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Politics

Jason Williams Is Elected Next Orleans Parish District Attorney

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Jason Williams/Facebook
Jason Williams greets a voter at New Zion Baptist Church. Nov. 29, 2020.

Jason Williams’ outsider campaign to reform the top prosecutor’s office in New Orleans was validated by voters Saturday as the defense attorney and at-large council member defeated establishment candidate Keva Landrum — despite a federal tax fraud indictment hanging over Williams’ candidacy.

Williams’ victory represents a major shift from the old-school, “tough-on-crime” approach to criminal justice that has defined the top prosecutor’s office in New Orleans under outgoing district attorney Leon Cannizzaro and his predecessors. Cannizzaro, who had served three straight terms in office, announced this year he wouldn’t seek re-election as the DA’s office became engulfed in a scandal for issuing fake subpoenas.

Williams, who is set to become the second Black DA in the city’s history, said at an election night party Saturday that his campaign was “community driven” and powered by a diverse coalition of supporters.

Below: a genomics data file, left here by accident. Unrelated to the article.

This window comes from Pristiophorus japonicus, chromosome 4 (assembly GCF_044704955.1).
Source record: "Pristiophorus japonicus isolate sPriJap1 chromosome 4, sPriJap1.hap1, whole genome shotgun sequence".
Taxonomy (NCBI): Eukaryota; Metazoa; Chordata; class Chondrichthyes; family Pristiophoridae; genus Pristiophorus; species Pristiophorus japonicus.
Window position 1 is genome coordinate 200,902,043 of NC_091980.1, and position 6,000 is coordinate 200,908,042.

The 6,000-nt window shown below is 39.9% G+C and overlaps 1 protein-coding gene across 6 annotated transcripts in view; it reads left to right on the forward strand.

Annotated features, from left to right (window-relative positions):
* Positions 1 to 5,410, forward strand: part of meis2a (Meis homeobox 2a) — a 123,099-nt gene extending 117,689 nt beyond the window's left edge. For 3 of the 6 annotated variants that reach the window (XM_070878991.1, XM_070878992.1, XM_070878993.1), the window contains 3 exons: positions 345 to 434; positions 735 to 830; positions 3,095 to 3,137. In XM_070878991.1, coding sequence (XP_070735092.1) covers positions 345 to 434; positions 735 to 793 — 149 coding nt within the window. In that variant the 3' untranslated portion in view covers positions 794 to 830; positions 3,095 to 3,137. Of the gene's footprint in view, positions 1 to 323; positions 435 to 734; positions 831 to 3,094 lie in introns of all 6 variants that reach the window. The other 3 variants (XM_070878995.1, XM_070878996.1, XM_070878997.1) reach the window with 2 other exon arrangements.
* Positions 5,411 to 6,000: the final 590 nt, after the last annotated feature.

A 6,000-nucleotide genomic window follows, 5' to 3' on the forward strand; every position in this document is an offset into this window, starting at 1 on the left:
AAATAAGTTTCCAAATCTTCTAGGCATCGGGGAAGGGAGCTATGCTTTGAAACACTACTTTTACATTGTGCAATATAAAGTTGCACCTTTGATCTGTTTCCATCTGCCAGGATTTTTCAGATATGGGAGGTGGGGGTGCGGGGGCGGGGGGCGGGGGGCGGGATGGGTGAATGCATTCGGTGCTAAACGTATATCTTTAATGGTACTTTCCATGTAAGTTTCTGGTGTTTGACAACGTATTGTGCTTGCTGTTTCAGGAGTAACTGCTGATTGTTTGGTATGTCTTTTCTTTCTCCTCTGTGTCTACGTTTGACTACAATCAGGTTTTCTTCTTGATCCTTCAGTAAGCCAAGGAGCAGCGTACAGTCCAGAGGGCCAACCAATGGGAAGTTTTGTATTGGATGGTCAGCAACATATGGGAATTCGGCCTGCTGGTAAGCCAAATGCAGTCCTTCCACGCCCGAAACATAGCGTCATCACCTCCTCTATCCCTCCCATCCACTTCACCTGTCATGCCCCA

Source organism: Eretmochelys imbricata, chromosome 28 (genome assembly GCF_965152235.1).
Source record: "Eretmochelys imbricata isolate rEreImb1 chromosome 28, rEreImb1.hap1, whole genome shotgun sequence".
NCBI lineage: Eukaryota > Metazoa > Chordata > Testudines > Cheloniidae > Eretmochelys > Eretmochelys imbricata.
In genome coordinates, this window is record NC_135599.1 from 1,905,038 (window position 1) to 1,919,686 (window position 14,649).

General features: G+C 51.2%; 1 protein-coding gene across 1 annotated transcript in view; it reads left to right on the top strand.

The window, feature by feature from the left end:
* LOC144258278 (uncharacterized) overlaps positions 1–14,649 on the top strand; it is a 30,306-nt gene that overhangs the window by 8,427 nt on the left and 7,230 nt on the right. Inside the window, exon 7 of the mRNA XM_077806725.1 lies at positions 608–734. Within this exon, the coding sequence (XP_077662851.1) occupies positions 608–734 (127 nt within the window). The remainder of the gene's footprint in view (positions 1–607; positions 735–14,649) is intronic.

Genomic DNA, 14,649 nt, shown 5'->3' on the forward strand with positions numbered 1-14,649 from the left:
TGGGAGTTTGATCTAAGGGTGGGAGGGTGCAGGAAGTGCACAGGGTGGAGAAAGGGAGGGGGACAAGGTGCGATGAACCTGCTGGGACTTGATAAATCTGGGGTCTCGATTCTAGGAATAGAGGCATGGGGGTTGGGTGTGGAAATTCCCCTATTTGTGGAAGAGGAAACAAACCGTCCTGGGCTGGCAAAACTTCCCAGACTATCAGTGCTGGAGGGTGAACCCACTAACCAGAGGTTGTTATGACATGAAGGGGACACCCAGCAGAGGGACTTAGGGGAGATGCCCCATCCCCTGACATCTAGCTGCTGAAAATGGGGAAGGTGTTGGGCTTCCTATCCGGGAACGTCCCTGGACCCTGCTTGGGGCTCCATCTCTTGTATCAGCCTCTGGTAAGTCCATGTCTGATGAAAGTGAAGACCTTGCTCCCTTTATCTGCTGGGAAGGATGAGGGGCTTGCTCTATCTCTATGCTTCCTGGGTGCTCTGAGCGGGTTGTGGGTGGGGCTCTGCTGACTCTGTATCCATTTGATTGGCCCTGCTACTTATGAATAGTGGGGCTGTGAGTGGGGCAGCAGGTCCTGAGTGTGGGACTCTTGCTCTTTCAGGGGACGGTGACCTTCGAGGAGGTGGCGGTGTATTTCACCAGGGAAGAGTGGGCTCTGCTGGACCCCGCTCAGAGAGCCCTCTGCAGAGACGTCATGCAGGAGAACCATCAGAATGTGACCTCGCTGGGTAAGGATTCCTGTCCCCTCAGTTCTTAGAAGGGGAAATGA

“That same diversity ... is what we will use to reform the criminal legal system,” Williams told the cheering crowd. “I am so thrilled to have all of your voices to make sure that we reform this for every single neighborhood.”

Williams is set to become the second Black DA in the city’s history.

In the highly-competitive primary race in November against three other candidates — and once again in the Saturday’s runoff against Landrum — Williams positioned himself as the most progressive candidate in the race. During the campaign, he staked out more liberal positions than his opponents on issues like low-level marijuana possession cases (he wouldn’t prosecute them), the habitual offender law (he’d never apply it), and the death penalty (he’d never seek it).

Landrum, a former judge and prosecutor, racked up the endorsements of the city’s political establishments, including the mayor and several of Williams’ colleagues on the City Council. In the end, Williams’ progressive track record and policy prescriptions won over more voters in New Orleans, which becomes the latest big city in the U.S. to elect a reform-minded top prosecutor.

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